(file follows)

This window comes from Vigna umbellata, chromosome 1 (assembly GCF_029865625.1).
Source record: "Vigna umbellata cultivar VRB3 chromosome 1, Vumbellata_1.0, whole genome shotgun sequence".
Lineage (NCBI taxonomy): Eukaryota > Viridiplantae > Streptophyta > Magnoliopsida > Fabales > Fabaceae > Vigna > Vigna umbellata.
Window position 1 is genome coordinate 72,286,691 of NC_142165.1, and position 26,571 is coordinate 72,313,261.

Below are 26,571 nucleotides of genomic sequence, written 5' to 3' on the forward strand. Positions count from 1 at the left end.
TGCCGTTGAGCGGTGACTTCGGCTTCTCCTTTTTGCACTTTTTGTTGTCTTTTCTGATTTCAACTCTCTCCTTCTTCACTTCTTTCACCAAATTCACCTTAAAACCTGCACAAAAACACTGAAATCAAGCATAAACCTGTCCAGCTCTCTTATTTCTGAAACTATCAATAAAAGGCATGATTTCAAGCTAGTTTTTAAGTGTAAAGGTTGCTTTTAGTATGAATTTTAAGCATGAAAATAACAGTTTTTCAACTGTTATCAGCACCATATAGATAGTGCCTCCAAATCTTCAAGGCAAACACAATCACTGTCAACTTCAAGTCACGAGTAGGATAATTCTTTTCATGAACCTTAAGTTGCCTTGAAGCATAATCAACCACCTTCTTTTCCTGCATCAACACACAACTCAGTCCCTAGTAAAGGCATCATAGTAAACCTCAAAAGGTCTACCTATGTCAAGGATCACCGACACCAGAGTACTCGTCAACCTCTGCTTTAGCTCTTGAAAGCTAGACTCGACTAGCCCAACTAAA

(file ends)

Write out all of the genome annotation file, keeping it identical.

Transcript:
This window comes from Vigna umbellata, chromosome 1 (assembly GCF_029865625.1).
Source record: "Vigna umbellata cultivar VRB3 chromosome 1, Vumbellata_1.0, whole genome shotgun sequence".
Lineage (NCBI taxonomy): Eukaryota > Viridiplantae > Streptophyta > Magnoliopsida > Fabales > Fabaceae > Vigna > Vigna umbellata.
Window position 1 is genome coordinate 72,286,691 of NC_142165.1, and position 26,571 is coordinate 72,313,261.

Below are 26,571 nucleotides of genomic sequence, written 5' to 3' on the forward strand. Positions count from 1 at the left end.
TGCCGTTGAGCGGTGACTTCGGCTTCTCCTTTTTGCACTTTTTGTTGTCTTTTCTGATTTCAACTCTCTCCTTCTTCACTTCTTTCACCAAATTCACCTTAAAACCTGCACAAAAACACTGAAATCAAGCATAAACCTGTCCAGCTCTCTTATTTCTGAAACTATCAATAAAAGGCATGATTTCAAGCTAGTTTTTAAGTGTAAAGGTTGCTTTTAGTATGAATTTTAAGCATGAAAATAACAGTTTTTCAACTGTTATCAGCACCATATAGATAGTGCCTCCAAATCTTCAAGGCAAACACAATCACTGTCAACTTCAAGTCACGAGTAGGATAATTCTTTTCATGAACCTTAAGTTGCCTTGAAGCATAATCAACCACCTTCTTTTCCTGCATCAACACACAACTCAGTCCCTAGTAAAGGCATCATAGTAAACCTCAAAAGGTCTACCTATGTCAAGGATCACCGACACCAGAGTACTCGTCAACCTCTGCTTTAGCTCTTGAAAGCTAGACTCGACTAGCCCAACTAAA